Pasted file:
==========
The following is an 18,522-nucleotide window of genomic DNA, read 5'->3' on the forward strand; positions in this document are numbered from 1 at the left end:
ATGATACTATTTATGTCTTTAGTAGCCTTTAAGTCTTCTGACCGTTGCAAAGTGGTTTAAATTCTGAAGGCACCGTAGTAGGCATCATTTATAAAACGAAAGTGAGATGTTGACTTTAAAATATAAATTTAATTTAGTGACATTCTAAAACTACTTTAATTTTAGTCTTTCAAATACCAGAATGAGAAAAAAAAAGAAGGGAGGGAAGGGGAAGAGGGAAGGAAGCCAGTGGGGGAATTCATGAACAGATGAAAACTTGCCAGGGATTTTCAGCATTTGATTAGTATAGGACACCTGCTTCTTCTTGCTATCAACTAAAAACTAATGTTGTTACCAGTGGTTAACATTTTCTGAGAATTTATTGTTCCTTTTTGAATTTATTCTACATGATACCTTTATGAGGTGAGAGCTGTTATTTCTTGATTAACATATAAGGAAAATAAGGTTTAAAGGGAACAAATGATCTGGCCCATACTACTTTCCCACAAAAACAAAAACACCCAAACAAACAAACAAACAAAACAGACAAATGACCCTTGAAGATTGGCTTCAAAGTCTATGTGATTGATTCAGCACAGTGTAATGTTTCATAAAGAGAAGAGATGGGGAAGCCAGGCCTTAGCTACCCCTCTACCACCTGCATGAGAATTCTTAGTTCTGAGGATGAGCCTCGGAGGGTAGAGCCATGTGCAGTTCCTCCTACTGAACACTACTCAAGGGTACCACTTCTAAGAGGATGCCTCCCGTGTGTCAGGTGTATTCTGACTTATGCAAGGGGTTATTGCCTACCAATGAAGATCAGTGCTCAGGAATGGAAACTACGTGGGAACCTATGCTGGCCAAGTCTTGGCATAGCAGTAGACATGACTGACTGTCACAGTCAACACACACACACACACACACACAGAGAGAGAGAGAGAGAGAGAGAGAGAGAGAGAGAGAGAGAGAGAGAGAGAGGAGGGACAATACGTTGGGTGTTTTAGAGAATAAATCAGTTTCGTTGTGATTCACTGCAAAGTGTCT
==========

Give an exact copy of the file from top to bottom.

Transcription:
The following is an 18,522-nucleotide window of genomic DNA, read 5'->3' on the forward strand; positions in this document are numbered from 1 at the left end:
ATGATACTATTTATGTCTTTAGTAGCCTTTAAGTCTTCTGACCGTTGCAAAGTGGTTTAAATTCTGAAGGCACCGTAGTAGGCATCATTTATAAAACGAAAGTGAGATGTTGACTTTAAAATATAAATTTAATTTAGTGACATTCTAAAACTACTTTAATTTTAGTCTTTCAAATACCAGAATGAGAAAAAAAAAGAAGGGAGGGAAGGGGAAGAGGGAAGGAAGCCAGTGGGGGAATTCATGAACAGATGAAAACTTGCCAGGGATTTTCAGCATTTGATTAGTATAGGACACCTGCTTCTTCTTGCTATCAACTAAAAACTAATGTTGTTACCAGTGGTTAACATTTTCTGAGAATTTATTGTTCCTTTTTGAATTTATTCTACATGATACCTTTATGAGGTGAGAGCTGTTATTTCTTGATTAACATATAAGGAAAATAAGGTTTAAAGGGAACAAATGATCTGGCCCATACTACTTTCCCACAAAAACAAAAACACCCAAACAAACAAACAAACAAAACAGACAAATGACCCTTGAAGATTGGCTTCAAAGTCTATGTGATTGATTCAGCACAGTGTAATGTTTCATAAAGAGAAGAGATGGGGAAGCCAGGCCTTAGCTACCCCTCTACCACCTGCATGAGAATTCTTAGTTCTGAGGATGAGCCTCGGAGGGTAGAGCCATGTGCAGTTCCTCCTACTGAACACTACTCAAGGGTACCACTTCTAAGAGGATGCCTCCCGTGTGTCAGGTGTATTCTGACTTATGCAAGGGGTTATTGCCTACCAATGAAGATCAGTGCTCAGGAATGGAAACTACGTGGGAACCTATGCTGGCCAAGTCTTGGCATAGCAGTAGACATGACTGACTGTCACAGTCAACACACACACACACACACACACAGAGAGAGAGAGAGAGAGAGAGAGAGAGAGAGAGAGAGAGAGAGAGAGAGAGGAGGGACAATACGTTGGGTGTTTTAGAGAATAAATCAGTTTCGTTGTGATTCACTGCAAAGTGTCT